Myocardial infarction (MI) has the greater social impact among IHD. MI accounts for 33% of the total mortality associated with IHD. Indeed, it is estimated that more than 1 million patients in the United States each year experience a first, a recurrent or a silent MI.[6]

Along with a reduction of mortality due to IHD, mortality rates after acute MI have improved in the past 40 years as well. Although primary prevention played a role in increasing survival after MI, mostly through a reduced disease severity, the most important contribution was brought by modern and effective treatment strategies.

Short-term mortality (i.e., in-hospital mortality and 30-day mortality) after acute MI had a significant decline, decreasing in absolute terms from more than 30% in the 1950s to an approximate rate of 5–8% nowadays [Figure 1].[7],[8],[9],[10]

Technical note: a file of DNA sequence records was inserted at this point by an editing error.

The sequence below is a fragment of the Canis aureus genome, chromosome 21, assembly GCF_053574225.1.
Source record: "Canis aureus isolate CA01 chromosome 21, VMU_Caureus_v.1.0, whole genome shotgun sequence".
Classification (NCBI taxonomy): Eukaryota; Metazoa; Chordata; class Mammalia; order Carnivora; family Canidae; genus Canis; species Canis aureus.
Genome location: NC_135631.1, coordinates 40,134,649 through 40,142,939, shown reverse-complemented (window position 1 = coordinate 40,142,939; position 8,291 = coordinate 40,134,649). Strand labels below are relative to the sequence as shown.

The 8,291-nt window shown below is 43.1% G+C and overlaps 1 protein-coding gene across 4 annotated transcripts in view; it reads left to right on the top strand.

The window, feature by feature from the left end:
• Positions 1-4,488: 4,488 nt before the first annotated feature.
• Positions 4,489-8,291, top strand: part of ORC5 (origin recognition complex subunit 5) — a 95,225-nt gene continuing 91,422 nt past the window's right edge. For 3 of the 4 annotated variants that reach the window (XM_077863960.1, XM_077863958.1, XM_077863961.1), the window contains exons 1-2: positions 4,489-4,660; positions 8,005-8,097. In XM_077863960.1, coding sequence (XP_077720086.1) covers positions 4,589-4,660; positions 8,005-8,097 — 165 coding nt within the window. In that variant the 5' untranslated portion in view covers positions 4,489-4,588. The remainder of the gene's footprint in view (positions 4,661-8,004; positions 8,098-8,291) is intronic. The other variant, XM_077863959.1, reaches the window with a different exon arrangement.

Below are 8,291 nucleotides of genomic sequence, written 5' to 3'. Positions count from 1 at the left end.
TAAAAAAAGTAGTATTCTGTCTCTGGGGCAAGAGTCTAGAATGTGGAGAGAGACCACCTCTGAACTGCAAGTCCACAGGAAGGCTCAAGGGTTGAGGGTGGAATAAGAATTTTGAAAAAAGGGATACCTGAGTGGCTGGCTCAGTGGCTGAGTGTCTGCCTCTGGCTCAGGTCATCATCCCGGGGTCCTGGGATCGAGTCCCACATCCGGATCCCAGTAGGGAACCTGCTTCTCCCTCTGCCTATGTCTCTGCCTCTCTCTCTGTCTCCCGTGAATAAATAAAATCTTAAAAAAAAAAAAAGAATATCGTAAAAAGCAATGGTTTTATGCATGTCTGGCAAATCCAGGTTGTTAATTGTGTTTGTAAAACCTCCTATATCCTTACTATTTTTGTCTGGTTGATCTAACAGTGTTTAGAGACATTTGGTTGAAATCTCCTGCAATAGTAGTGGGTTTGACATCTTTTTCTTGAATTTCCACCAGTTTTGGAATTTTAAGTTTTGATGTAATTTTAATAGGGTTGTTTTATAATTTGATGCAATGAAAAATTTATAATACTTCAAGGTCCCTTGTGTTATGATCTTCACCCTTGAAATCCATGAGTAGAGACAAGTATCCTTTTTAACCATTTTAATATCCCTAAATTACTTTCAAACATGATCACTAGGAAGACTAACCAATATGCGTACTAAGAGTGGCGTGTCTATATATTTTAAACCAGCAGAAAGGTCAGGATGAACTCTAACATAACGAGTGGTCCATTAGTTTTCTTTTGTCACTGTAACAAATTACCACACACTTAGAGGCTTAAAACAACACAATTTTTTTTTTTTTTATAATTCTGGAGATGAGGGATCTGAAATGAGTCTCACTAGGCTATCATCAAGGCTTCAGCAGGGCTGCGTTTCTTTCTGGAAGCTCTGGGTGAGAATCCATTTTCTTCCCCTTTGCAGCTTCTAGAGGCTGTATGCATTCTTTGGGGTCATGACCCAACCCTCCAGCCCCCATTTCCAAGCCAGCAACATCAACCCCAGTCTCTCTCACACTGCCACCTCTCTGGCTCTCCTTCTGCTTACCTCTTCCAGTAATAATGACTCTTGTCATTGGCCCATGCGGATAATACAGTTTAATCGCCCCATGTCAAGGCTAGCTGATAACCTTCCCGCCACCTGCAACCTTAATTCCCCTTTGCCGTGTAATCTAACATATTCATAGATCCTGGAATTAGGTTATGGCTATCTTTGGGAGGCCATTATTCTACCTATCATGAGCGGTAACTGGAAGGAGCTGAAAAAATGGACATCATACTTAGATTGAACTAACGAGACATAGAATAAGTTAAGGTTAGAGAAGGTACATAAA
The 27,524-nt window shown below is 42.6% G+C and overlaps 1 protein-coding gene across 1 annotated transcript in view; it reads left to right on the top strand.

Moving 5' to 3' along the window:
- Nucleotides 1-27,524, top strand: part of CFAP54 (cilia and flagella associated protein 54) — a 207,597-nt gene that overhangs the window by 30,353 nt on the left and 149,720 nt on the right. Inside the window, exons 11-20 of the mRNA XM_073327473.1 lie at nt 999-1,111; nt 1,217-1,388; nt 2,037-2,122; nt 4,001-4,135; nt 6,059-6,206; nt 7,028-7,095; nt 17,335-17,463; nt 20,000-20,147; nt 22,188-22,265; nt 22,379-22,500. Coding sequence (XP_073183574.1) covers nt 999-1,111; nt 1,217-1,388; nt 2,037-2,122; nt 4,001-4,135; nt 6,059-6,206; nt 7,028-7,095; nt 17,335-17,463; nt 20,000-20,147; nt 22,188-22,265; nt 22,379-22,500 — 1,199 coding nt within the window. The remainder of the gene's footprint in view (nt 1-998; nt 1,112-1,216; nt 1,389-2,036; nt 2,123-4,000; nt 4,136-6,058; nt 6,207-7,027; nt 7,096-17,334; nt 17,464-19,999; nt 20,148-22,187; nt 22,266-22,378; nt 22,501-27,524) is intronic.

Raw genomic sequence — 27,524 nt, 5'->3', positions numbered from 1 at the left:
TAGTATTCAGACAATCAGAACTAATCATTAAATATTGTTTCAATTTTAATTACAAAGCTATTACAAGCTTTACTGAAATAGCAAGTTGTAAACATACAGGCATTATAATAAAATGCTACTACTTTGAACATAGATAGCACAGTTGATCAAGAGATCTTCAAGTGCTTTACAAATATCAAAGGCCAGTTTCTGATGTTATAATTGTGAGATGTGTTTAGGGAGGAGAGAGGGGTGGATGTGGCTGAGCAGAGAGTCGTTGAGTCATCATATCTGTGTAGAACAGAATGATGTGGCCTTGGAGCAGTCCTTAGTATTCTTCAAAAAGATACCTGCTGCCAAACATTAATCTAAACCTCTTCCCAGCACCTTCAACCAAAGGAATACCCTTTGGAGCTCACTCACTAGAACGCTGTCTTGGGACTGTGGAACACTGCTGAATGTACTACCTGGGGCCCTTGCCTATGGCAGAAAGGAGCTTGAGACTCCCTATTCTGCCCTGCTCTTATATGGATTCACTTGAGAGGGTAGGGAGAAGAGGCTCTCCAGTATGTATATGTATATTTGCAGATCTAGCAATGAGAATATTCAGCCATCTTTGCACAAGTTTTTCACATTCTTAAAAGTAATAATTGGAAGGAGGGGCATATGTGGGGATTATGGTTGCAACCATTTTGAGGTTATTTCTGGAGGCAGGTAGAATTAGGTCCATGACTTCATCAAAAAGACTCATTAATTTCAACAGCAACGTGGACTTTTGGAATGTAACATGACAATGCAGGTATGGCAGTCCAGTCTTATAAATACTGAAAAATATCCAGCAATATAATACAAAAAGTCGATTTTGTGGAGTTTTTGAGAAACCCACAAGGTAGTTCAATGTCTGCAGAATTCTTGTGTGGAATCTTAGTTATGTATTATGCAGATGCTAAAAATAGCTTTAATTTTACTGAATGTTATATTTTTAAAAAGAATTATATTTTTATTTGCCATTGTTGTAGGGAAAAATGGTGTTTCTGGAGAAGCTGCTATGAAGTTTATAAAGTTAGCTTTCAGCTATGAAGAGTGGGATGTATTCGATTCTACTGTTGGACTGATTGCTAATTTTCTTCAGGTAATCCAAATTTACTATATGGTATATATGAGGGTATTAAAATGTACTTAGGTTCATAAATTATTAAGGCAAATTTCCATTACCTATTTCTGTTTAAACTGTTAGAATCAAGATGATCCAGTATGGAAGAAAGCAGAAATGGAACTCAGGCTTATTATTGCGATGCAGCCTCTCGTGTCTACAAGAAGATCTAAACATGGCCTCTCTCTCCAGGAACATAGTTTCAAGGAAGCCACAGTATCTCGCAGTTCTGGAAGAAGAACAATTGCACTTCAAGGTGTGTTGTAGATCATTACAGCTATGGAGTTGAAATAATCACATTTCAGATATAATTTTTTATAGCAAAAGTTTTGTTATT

Figure 1: In the last century the morbidity and mortality following myocardial infarction decreased significantly due to the introduction of coronary care units and defibrillations first, and later of reperfusive and antithrombotic strategies

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Long-term prognosis has improved in the past decades as well: mortality between 1 month and 1 year from the MI has consistently decreased, and is considered to be around 10–12%.[9] Of note, it is slightly higher in patients with non ST-elevation myocardial infarction (NSTEMI) compared to patients with ST-elevation myocardial infarction (STEMI).[11],[12]

Several advancements have been introduced progressively in the treatment of MI and each of them contributed to the improvement of both short- and long-term prognosis, even though it is challenging to exactly define the precise impact of each innovation.